2 JUNE 1961, Page 35



By KATHARINE WHITEHORN There were several new toys on display. One, demonstrated by a young man so keen be kept knocking bits of it off in his excitement, is a small box that produces a print from a negative in a matter of seconds, in ordinary room lighting; a device for developing a negative as easily is to be appended soon. The complete range, presum- ably, will add up to the same effect as the Polaroid camera now being introduced from America: in other words, instant photography. This seems likely to have a more crushing effect on picnics even than transistor radios, since things are bad enough when Father thinks he has got a good picture and consequently stops.

One woman I talked to was very scornful about this instant positive. 'They had direct posi- tives a hundred years ago,' she said. The trouble was to get a negative, so that you .could get several prints and enlargements. You don't have a negative with Polaroids either.' She was a por- trait photographer but female photomaniacs seem to be fewer (whether it is the darkroom hazards that keep them off or a natural repug- nance for machinery I don't know) and most of those there had the beaten, enduring look of non-golfing wives on the seventeenth tee.

There were, however, models. Four of them, at least, provided the raw material of photo- graphic contests: two were even on a fake beach complete with real sand, real lobster pots (empty) and red bathing dresses (full). The men were milling ten deep to get their shot at them, and one, a photographic chemist, suggested un- kindly that this was half the attraction of photo- graphy: 'There wouldn't be three people there if it was a man posing,' he said.

It seems a pity they could not provide the sub- jects one always wishes one could catch with a camera : an old woman eating or fat men falling from a height, or breaking glass.

For those whose primary interest is photo- graphy—or even photographic equipment (one coach-driver I spoke to had £300 worth of, as he admitted, not vitally necessary equipment)— the question of what to take becomes more crucial every year, as more subjects get used up (all right for the family snaps, since the children, after all, are revised annually). Nine-tenths of the subjects of good photography are by now as classifiable as postal districts. There is, for example, the tourist one, subdivided into yodel- ling peasantry, coastlines, goats at dawn and the Eiffel Tower. There is the strictly amateur one, beaches, babies, bikinis and cats—usually taken from the front as cats have no profiles. There is the industrial, the early Picture Post documen- tary one: smoking chimneys and flying sparks. There is the other Picture Post speciality, nudes (preferably garnished with sardonic captions to show you have a mind above that sort of thing).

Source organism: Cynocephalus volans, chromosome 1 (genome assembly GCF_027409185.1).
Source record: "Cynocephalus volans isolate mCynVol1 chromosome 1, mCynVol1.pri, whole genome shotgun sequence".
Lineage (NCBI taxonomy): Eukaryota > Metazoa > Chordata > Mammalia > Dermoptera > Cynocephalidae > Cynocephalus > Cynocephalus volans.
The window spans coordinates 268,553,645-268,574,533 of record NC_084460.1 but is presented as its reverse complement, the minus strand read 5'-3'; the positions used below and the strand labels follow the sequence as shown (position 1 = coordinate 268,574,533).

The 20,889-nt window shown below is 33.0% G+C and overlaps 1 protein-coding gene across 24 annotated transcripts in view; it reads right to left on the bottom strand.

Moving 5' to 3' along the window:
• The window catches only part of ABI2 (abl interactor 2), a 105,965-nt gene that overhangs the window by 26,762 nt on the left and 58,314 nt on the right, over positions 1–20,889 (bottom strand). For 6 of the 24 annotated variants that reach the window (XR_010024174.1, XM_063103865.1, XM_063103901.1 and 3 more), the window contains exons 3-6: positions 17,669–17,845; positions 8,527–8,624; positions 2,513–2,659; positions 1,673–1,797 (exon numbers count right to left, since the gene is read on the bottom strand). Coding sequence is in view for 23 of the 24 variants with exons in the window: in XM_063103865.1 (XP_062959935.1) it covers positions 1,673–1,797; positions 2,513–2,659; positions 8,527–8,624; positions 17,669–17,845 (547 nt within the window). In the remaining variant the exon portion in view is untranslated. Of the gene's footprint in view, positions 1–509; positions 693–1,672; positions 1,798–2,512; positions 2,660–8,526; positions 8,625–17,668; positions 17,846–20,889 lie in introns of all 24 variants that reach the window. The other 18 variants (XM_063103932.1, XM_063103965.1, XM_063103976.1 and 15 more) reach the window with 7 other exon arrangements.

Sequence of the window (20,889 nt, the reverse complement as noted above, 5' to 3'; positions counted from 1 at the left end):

The Picture Post type of photography having made the most of just about every subject there is, there is little now between the news photo- graph that depends on actually being there when the balloon bursts, and deliberately constructed photography that is more art than nature.

Looking for subjects is not the worry of the other sort of photographer: those whose primary aim is to provide a record of a given blissful moment—even to the extent of seeing no views except through the view-finder. You can now get colour transparencies ready made of pretty well every place anyone is likely to visit, and they pose rather the same problem as Night Tan: if people have come to think of a holiday mainly as a provider of colour slides and a suntan, why, if you can get both at home, bother with the holiday? It could be argued, of course, that buying the mementoes before you leave home leaves you free actually to enjoy the holi- day. Presumably in other times people tried to record the passing moment by sketching or scribbling in laborious diaries; but these things can never have prevented them ever having the moment to the extent that photography does. One thinks of the Player's advertisements as a moment enshrined, if spoiled by too much smoking: but the couple certainly weren't taking photographs themselves.

Nor is it only in the taking that photography can become a blight: once taken, they have to be shown—especially if they are cinematic. They are amusing around the family and quite deadly to anyone else, but one cannot just let them languish if all that care has gone into the taking of them. There is now a new device for attach- ing a cine-recorded synchronised soundtrack to a cinefilm, which would at least enable one to settle everyone in their chairs, turn the lights out and let the machine do all the work; but even that is no help if you are the audience.

However, 1 have a solution. On the analogy of Mother's Day, why do we not isolate, purge and get rid of the photographic emotion once a year by having a Photographic Day? Every- body would photograph everybody photograph- ing everybody else; there would be a showing day a few weeks further on, with people going around First Viewing like New Year. We could make a camera look as out of place at any other time as a Christmas tree in June; and then we could go back to living life instead of just taking a photograph of it.